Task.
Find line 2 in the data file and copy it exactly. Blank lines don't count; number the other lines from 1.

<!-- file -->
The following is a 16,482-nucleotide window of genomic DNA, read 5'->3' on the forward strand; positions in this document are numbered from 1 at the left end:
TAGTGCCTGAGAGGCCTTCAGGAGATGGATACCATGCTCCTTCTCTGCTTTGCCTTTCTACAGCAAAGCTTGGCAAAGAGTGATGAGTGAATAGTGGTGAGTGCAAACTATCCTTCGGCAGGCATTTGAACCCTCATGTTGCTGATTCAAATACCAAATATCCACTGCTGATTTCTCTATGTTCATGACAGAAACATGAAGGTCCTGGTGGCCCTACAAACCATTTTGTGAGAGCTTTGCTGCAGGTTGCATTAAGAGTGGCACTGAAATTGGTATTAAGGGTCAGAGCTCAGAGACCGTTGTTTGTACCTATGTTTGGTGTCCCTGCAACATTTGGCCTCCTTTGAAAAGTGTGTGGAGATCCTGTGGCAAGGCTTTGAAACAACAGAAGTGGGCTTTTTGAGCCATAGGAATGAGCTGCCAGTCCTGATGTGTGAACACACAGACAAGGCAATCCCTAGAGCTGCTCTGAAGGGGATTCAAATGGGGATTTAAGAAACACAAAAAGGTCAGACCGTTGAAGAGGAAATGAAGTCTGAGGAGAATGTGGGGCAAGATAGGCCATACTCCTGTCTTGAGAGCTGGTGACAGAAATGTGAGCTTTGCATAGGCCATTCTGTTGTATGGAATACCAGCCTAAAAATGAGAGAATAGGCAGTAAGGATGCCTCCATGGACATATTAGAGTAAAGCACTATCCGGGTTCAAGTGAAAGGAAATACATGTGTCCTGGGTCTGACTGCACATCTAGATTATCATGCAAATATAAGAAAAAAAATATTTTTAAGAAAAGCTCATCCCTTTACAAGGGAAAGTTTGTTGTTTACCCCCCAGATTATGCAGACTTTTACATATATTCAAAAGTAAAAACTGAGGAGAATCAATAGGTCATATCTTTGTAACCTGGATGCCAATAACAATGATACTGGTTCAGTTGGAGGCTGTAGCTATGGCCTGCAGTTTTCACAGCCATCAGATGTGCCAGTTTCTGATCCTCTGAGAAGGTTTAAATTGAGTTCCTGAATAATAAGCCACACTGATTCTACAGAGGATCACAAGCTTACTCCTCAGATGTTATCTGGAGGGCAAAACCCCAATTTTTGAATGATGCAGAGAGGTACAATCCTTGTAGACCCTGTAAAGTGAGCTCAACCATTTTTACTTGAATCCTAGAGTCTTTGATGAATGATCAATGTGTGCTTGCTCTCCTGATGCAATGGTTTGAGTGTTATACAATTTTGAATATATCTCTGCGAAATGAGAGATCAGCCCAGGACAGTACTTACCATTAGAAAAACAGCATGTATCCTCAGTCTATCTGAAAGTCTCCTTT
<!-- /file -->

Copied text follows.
TAGTGCCTGAGAGGCCTTCAGGAGATGGATACCATGCTCCTTCTCTGCTTTGCCTTTCTACAGCAAAGCTTGGCAAAGAGTGATGAGTGAATAGTGGTGAGTGCAAACTATCCTTCGGCAGGCATTTGAACCCTCATGTTGCTGATTCAAATACCAAATATCCACTGCTGATTTCTCTATGTTCATGACAGAAACATGAAGGTCCTGGTGGCCCTACAAACCATTTTGTGAGAGCTTTGCTGCAGGTTGCATTAAGAGTGGCACTGAAATTGGTATTAAGGGTCAGAGCTCAGAGACCGTTGTTTGTACCTATGTTTGGTGTCCCTGCAACATTTGGCCTCCTTTGAAAAGTGTGTGGAGATCCTGTGGCAAGGCTTTGAAACAACAGAAGTGGGCTTTTTGAGCCATAGGAATGAGCTGCCAGTCCTGATGTGTGAACACACAGACAAGGCAATCCCTAGAGCTGCTCTGAAGGGGATTCAAATGGGGATTTAAGAAACACAAAAAGGTCAGACCGTTGAAGAGGAAATGAAGTCTGAGGAGAATGTGGGGCAAGATAGGCCATACTCCTGTCTTGAGAGCTGGTGACAGAAATGTGAGCTTTGCATAGGCCATTCTGTTGTATGGAATACCAGCCTAAAAATGAGAGAATAGGCAGTAAGGATGCCTCCATGGACATATTAGAGTAAAGCACTATCCGGGTTCAAGTGAAAGGAAATACATGTGTCCTGGGTCTGACTGCACATCTAGATTATCATGCAAATATAAGAAAAAAAATATTTTTAAGAAAAGCTCATCCCTTTACAAGGGAAAGTTTGTTGTTTACCCCCCAGATTATGCAGACTTTTACATATATTCAAAAGTAAAAACTGAGGAGAATCAATAGGTCATATCTTTGTAACCTGGATGCCAATAACAATGATACTGGTTCAGTTGGAGGCTGTAGCTATGGCCTGCAGTTTTCACAGCCATCAGATGTGCCAGTTTCTGATCCTCTGAGAAGGTTTAAATTGAGTTCCTGAATAATAAGCCACACTGATTCTACAGAGGATCACAAGCTTACTCCTCAGATGTTATCTGGAGGGCAAAACCCCAATTTTTGAATGATGCAGAGAGGTACAATCCTTGTAGACCCTGTAAAGTGAGCTCAACCATTTTTACTTGAATCCTAGAGTCTTTGATGAATGATCAATGTGTGCTTGCTCTCCTGATGCAATGGTTTGAGTGTTATACAATTTTGAATATATCTCTGCGAAATGAGAGATCAGCCCAGGACAGTACTTACCATTAGAAAAACAGCATGTATCCTCAGTCTATCTGAAAGTCTCCTTT